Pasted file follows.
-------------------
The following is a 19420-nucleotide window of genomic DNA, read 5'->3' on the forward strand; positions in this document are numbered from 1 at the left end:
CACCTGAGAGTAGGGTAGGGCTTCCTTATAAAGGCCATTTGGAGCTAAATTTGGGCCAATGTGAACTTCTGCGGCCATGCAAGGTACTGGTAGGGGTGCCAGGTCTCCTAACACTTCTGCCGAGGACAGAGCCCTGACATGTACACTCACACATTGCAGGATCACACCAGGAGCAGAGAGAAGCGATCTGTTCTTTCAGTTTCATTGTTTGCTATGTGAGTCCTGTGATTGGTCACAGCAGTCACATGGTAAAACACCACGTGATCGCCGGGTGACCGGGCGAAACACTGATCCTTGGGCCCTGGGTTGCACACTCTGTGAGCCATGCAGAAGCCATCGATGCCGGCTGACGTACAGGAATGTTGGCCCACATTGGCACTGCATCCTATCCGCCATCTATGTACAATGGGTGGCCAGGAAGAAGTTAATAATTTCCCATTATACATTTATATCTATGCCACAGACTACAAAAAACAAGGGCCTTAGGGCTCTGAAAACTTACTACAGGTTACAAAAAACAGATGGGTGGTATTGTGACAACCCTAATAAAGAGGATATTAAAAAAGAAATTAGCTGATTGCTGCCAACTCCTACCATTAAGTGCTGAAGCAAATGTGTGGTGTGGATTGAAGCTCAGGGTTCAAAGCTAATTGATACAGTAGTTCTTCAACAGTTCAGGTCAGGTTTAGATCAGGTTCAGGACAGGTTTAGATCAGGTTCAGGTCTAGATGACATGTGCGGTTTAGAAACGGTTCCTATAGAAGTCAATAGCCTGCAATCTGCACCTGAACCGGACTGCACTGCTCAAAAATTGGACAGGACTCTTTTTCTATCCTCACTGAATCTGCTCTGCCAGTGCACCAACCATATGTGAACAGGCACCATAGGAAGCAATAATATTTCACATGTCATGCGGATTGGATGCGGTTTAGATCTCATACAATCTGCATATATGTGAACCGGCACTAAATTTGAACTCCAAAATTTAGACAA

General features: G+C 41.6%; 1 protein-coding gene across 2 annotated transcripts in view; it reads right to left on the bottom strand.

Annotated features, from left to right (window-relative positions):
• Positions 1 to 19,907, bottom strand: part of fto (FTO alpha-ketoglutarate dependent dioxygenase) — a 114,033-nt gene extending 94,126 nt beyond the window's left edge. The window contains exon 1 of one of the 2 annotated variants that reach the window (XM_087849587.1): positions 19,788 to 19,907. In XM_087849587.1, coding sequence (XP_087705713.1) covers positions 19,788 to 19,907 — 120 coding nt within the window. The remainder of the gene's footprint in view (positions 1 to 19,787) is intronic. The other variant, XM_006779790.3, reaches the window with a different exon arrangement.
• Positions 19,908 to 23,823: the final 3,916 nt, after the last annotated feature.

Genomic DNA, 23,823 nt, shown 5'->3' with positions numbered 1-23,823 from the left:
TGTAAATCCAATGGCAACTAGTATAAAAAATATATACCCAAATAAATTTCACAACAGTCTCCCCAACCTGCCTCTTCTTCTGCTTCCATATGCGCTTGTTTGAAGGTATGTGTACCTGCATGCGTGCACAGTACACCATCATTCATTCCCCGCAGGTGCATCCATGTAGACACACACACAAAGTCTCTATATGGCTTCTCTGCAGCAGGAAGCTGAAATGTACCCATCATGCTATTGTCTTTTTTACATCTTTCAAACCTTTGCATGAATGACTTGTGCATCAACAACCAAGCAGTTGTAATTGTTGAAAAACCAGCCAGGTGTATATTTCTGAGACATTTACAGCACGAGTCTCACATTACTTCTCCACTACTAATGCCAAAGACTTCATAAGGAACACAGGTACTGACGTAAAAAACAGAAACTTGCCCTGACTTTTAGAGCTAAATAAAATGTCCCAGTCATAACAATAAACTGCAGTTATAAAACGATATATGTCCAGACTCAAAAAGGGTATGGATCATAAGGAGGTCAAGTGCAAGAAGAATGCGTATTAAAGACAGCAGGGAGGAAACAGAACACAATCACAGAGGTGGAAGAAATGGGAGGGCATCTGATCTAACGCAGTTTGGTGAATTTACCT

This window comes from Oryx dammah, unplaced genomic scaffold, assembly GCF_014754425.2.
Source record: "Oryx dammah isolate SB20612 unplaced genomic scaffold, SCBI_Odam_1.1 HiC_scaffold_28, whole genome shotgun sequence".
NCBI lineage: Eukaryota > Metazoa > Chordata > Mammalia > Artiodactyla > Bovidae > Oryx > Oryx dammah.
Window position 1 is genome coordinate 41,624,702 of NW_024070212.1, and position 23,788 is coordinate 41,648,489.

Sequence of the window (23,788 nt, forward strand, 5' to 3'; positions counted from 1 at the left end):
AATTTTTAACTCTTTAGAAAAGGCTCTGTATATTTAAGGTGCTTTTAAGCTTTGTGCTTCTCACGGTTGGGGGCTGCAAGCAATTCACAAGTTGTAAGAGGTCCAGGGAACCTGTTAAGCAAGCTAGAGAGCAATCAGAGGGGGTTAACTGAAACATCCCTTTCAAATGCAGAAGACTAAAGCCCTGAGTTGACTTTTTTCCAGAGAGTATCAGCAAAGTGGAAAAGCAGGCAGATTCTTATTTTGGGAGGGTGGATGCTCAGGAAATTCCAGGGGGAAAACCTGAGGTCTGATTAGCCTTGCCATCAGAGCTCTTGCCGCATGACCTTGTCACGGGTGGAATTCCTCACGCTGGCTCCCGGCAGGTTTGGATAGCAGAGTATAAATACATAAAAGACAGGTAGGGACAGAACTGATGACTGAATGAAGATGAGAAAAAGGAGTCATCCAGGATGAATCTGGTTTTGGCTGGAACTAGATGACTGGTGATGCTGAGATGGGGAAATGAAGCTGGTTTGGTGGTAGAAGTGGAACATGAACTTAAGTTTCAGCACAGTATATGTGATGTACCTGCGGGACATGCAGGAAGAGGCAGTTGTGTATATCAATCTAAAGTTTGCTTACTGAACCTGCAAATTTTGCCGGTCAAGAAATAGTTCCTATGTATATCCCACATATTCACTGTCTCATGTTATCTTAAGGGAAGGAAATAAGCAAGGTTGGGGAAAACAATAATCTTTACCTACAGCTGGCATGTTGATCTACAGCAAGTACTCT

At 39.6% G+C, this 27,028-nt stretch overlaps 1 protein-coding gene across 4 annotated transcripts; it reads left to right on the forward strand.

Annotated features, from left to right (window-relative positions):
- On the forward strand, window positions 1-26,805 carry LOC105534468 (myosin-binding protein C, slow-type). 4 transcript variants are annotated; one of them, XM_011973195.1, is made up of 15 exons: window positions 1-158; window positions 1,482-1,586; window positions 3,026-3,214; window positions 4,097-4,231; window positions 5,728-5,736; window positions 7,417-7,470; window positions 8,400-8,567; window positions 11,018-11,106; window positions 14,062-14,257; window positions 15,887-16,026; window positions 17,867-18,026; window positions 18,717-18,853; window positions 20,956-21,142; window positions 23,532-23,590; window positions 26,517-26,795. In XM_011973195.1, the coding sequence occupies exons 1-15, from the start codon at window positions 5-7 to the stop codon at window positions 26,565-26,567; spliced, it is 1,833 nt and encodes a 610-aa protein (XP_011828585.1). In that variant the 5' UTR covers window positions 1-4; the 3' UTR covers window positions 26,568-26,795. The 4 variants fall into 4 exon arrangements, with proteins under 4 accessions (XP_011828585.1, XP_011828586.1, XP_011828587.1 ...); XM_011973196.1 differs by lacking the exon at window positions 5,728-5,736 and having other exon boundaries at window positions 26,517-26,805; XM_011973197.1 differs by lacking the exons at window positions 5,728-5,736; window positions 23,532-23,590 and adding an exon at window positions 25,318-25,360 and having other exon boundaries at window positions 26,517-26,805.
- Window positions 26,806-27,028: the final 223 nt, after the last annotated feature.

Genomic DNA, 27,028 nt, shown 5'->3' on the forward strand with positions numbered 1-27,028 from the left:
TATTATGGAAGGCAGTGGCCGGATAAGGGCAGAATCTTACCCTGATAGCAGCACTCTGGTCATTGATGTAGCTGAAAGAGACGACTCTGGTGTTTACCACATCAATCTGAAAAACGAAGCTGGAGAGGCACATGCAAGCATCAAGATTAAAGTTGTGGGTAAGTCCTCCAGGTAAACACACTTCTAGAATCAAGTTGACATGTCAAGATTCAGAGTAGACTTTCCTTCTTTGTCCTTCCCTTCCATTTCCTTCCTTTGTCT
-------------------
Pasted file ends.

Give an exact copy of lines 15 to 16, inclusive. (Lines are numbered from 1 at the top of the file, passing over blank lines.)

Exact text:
At 39.6% G+C, this 27,028-nt stretch overlaps 1 protein-coding gene across 4 annotated transcripts; it reads left to right on the forward strand.

Annotated features, from left to right (window-relative positions):